Despair and Hope by Richard Rohr
Rising and dying are closely related. Despair, I suspect is another kind of dying and another kind of pain. It is not so much the loss of persons as the loss of ideals, visions and plans. For people who hitched their future or their hopes to certain stars, the loss of those stars is bitter and disabling.
It usually happens slowly as we recognize unfulfilled dreams and as we gradually face our own impotence and the “sin of the world” (John 1:29). We are forced to let go of images: images that we built in our youth, images that solidified and energized our own self-image. The crash of images is experienced as a death of the spirit, as a loss of hope, as a darkness almost too much to bear. Many, if not most, become tired and cynical while maintaining the old words that have become cliches even to themselves.
Spiritual growth is the willing surrender of images in favor of True Images. It is a conversion that never stops, a surrender that never ceases. It is a surrender of self-serving and self-created images of self, of others, of God. Those who worship the images instead of living the reality simply stop growing spiritually. In this light, the First Commandment takes on a whole new power and poignancy: “You must not make for yourself an idol of any kind or an image of anything in the heavens or on the earth or in the sea. You must not bow down to them or worship them, for I, the Lord your God, am a jealous God who will not tolerate your affection for any other gods.” (Exodus 20:4-5)
It seems that many people, religious people in particular, would sooner relate to images than to the reality where both despair and God lie hidden.
Until we walk with this despair, we will not know that our hope was hope in ourselves, in our successes, in our power to make a difference, in our image of what perfection and wholeness should be. Until we walk with this despair, we will never uncover the real hope on the other side of human achievement. Until we allow the crash and crush of our images, we will never discover the real life beyond what only seems like death.
I (Matt) have probably read this a hundred times in the last year and wanted to share it. I know it’s deep, but I’m in the deep end, and these words resonate deeply. I suspect only those who have experienced despair will relate. For everyone else, this is a good one to keep somewhere for when despair does come.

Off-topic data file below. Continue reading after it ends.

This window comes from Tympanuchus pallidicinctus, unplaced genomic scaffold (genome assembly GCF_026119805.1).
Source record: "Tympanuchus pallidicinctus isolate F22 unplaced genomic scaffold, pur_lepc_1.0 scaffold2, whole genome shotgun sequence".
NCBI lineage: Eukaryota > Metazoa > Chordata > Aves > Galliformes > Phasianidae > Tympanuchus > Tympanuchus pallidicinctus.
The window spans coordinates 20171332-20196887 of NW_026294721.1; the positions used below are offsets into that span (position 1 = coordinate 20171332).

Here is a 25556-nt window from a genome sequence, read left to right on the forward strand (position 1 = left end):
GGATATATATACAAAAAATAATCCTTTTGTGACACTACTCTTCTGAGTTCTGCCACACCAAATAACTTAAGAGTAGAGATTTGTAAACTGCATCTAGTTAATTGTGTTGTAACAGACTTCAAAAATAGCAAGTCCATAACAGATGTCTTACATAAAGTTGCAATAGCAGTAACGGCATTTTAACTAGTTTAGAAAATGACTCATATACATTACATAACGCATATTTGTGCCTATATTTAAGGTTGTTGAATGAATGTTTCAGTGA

There isn’t a day that goes by where we fail to reflect upon the kindness and generosity of everyone who has supported us and continues to help in so many different ways. Thank you so much.
Three months have elapsed since posting a communication and there is so much to say. I have so much to share—so much struggle, so much sadness, so many difficulties every day, but for now this continues to be about Ben and the many positives in our lives. I’m grateful for my health and ability to be with Ben physically. Ben is slowing down and it has become noticeable in just the last month. He had to slow down. I am so proud of how he has courageously taken all of this on. Ben has been going hard and fast for the last fifteen months (without sight), racing against time and staying distracted from his discomfort. I'm so glad he's made it this far without an injury. In addition to the physical demands on me, mentally, the challenge on a daily basis is mountainous. I have climbed my fair share of mountains, and mentally, they pale in comparison to navigating Ben every day.
Fifteen months have passed since Ben’s diagnosis. It is very demanding keeping up with him, keeping him safe, and being alongside him as he outlets his energy, discomfort, and expresses his keen determination to do all the things he is doing. For Ben, what is happening is extremely uncomfortable—specifically what his brain is seeing. He describes strange images, dots, and blurs all over the place so he distracts himself from his constant, strange, and weird sensation through physicality and continual motion. This is why Ben can’t sit still or wait for anything. I have learned intimately about what it is like to lose your sight and I’m also learning a lot about mental health. Ben is experiencing more than just physical limitations. The demyelination of his brain is causing insanity and periodically, the inflammation results in a very angry outburst. Ben’s physicality is changing too. He doesn’t have the fourteen hours per day of charge any longer. He has it mentally but not physically. His legs are getting wobbly and his balance is struggling. All of this, understandably so, makes him grumpy but he continues on as hard and as fast as he can, in the same spirit and determination of the last fifteen months! I wonder how many miles I have run, sprint, walked and jogged holding Ben’s hand…it tires me to consider.
Despite all of this, Ben’s days are still more good than bad because we are committed daily to filling his bucket with love and friendship and movement and adventures. So many of you are integral to that bucket being filled and for that we are so very thankful. Here are some of the things Ben has been up to in the last three months: